It is the same when he has an address to prepare. Every authority that can be consulted upon the subject to be treated in the address, is consulted, and often the material that suggests some of the most telling points is one which no one but Ingersoll himself would think of referring to. Here again his wonderful memory stands him in good stead for he has packed away within the convolutions of his brain a lot of facts that bear upon almost every conceivable branch of human thought or investigation.

His memory is quite as retentive of the features of a man he has seen as of other matters; it retains voices also, as a war time friend of his discovered last summer. It was a busy day with the Colonel, who had given instructions to his office boy that under no circumstances was he to be disturbed; so when his old friend called he was told that Col. Ingersoll could not see him “But,” said the visitor: “I must see him. I haven’t seen him for twenty years; I am going out of town this afternoon, and I wouldn’t miss talking with him for a few minutes for a good deal of money.”

“Well,” said the boy, “he wasn’t to be disturbed by anybody.” At this moment the door of the Colonel’s private office opened, and the Colonel’s portly form appeared upon the scene.

“Why, Maj. Blank,” he said, “come in. I did tell the boy I wouldn’t see anybody, but you are more important than the biggest law case in the world.”

The Colonel’s memory had retained the sound of the major’s voice, and because of that, the latter was not obliged to leave New York without seeing and renewing his old acquaintance.

Col. Ingersoll’s retorts are as quick as a flash-light and as searching. One of them was so startling and so effective as to give a certain famous long drawn out railroad suit the nickname. “The Ananias and Sapphira ease.” Ingersoll was speaking and had made certain statements highly damaging to the other side, in such a way as to thoroughly anger a member of the opposing counsel, who suddenly interrupted the speaker with the abrupt and sarcastic remark: I suppose the Colonel, in the nature of things, never heard of the story of Ananias and Sapphira.”

There were those present who expected to witness an angry outburst on the part of Ingersoll in response to this plain implication that his statement had not the quality of veracity, but they were disappointed. Ingersoll didn’t even get angry. He turned lightly, fixed his limpid blue eyes upon the speaker, and looked cherubically. Then he gently drawled out.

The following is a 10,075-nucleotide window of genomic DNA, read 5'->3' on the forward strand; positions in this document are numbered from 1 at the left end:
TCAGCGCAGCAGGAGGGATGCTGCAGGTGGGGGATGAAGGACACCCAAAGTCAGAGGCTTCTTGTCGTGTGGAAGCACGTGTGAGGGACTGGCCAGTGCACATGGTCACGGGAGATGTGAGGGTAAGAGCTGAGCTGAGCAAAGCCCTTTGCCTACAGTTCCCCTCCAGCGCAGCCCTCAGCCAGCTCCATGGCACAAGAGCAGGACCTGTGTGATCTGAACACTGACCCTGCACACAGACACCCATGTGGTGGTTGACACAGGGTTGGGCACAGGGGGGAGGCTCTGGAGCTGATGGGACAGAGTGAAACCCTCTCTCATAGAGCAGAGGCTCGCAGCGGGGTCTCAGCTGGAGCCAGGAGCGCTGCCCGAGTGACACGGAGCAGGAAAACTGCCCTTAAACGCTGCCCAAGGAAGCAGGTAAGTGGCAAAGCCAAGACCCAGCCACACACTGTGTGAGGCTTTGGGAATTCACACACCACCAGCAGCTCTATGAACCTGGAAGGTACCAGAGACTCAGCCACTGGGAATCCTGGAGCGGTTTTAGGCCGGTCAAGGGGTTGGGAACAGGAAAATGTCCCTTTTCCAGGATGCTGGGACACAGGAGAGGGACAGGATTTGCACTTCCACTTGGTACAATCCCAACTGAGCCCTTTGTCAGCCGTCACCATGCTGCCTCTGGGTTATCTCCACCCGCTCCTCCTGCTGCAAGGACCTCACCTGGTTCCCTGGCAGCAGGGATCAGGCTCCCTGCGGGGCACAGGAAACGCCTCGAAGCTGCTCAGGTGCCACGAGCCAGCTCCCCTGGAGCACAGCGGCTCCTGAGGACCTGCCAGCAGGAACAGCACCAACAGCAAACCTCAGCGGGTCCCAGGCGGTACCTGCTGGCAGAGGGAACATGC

“Oh, yes, I have, yes, I have. And I’ve watched the gentleman who has just spoken all through this case with a curious Interest. I’ve been expecting every once in a while to see him drop dead, but he seems to be all right down to the present moment.”

Ingersoll never gets angry when he is interrupted, even if it is in the middle of an address or a lecture. A man interrupted him in Cincinnati once, cutting right into one of the lecturer’s most resonant periods with a yell:

“That’s a lie. Bob lngersoll, and you know it.” The audience was in an uproar in an instant, and cries of “Put him out!” “Throw him down stairs!” and the like were heard from all parts of the house. Ingersoll stopped talking for a moment, and held up his hands, smiling.”Don’t hurt the man,” he said. “He thinks he is right. But let me explain this thing for his especial benefit.”

Then he reasoned the matter out in language so simple and plain that no one of any intelligence whatever could fail to comprehend. The man was not ejected, but sat through the entire address, and at the close asked the privilege of begging the lecturer’s pardon.

Like most men of genius, Colonel lngersoll is a passionate lover of music, and the harmonies of Wagner seem to him to be the very acme of musical expression….

Notwithstanding his thoroughly heretical beliefs or lack of beliefs, or, as he would say, because of them, Colonel lngersoll is a very tender-hearted man. No one has ever made

so strong an argument against vivisection in the alleged interests of science as lngersoll did in a speech a few years ago. To the presentation of his views against the refinements of scientific cruelty he brought his most vivid imagination, his most careful thought and his most impassioned oratory.

Colonel Ingersoll’s popularity with those who know him is proverbial. The clerks in his offices not only admire him for his ability and his achievements, but they esteem him for his kindliness of heart and his invariable courtesy in his intercourse with them. His offices are located in one of the buildings devoted to corporations and professional men on the lower part of Nassau Street and consist of three rooms. The one used by the head of the firm is farthest from the entrance. All are furnished in solid black walnut.

In the Colonel’s room there is a picture of his loved brother Ebon, and hanging below the frame thereof is the tin sign that the two brothers hung out for a shingle when they went into the law business in Peoria. There are also pictures of a judge or two. The desks in all the rooms are littered with papers. Books are piled to the ceiling. Everywhere there is an air of personal freedom. There is no servility either to clients or the head of the business, but there is everywhere an informal courtesy somewhat akin to that which is born of a fueling of great comradeship.

Of the Colonel’s ideal home life the world has often been told. He lives during the winter at his town house in Fifth Avenue; in the summer at Dobbs Ferry, a charming place a few miles up the Hudson from New York.